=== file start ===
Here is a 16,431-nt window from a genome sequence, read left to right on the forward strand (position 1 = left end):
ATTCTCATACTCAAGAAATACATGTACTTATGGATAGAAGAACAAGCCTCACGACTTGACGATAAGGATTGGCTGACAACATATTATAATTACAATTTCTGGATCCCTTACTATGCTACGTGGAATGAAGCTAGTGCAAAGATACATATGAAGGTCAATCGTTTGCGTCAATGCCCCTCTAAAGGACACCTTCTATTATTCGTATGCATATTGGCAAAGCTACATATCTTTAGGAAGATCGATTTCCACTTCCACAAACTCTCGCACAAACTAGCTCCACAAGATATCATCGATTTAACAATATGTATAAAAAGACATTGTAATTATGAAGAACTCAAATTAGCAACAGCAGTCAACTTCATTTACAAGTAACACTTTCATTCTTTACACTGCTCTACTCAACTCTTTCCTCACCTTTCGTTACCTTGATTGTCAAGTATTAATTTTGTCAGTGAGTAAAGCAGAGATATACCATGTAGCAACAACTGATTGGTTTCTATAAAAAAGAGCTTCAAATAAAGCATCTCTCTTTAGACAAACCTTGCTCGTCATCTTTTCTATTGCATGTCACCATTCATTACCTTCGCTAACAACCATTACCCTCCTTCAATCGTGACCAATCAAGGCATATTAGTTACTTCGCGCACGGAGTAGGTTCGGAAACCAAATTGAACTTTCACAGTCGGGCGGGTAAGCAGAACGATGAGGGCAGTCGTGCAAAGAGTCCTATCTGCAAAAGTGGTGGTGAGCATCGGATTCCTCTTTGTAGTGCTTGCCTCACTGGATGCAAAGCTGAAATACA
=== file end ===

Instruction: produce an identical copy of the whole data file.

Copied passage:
Here is a 16,431-nt window from a genome sequence, read left to right on the forward strand (position 1 = left end):
ATTCTCATACTCAAGAAATACATGTACTTATGGATAGAAGAACAAGCCTCACGACTTGACGATAAGGATTGGCTGACAACATATTATAATTACAATTTCTGGATCCCTTACTATGCTACGTGGAATGAAGCTAGTGCAAAGATACATATGAAGGTCAATCGTTTGCGTCAATGCCCCTCTAAAGGACACCTTCTATTATTCGTATGCATATTGGCAAAGCTACATATCTTTAGGAAGATCGATTTCCACTTCCACAAACTCTCGCACAAACTAGCTCCACAAGATATCATCGATTTAACAATATGTATAAAAAGACATTGTAATTATGAAGAACTCAAATTAGCAACAGCAGTCAACTTCATTTACAAGTAACACTTTCATTCTTTACACTGCTCTACTCAACTCTTTCCTCACCTTTCGTTACCTTGATTGTCAAGTATTAATTTTGTCAGTGAGTAAAGCAGAGATATACCATGTAGCAACAACTGATTGGTTTCTATAAAAAAGAGCTTCAAATAAAGCATCTCTCTTTAGACAAACCTTGCTCGTCATCTTTTCTATTGCATGTCACCATTCATTACCTTCGCTAACAACCATTACCCTCCTTCAATCGTGACCAATCAAGGCATATTAGTTACTTCGCGCACGGAGTAGGTTCGGAAACCAAATTGAACTTTCACAGTCGGGCGGGTAAGCAGAACGATGAGGGCAGTCGTGCAAAGAGTCCTATCTGCAAAAGTGGTGGTGAGCATCGGATTCCTCTTTGTAGTGCTTGCCTCACTGGATGCAAAGCTGAAATACA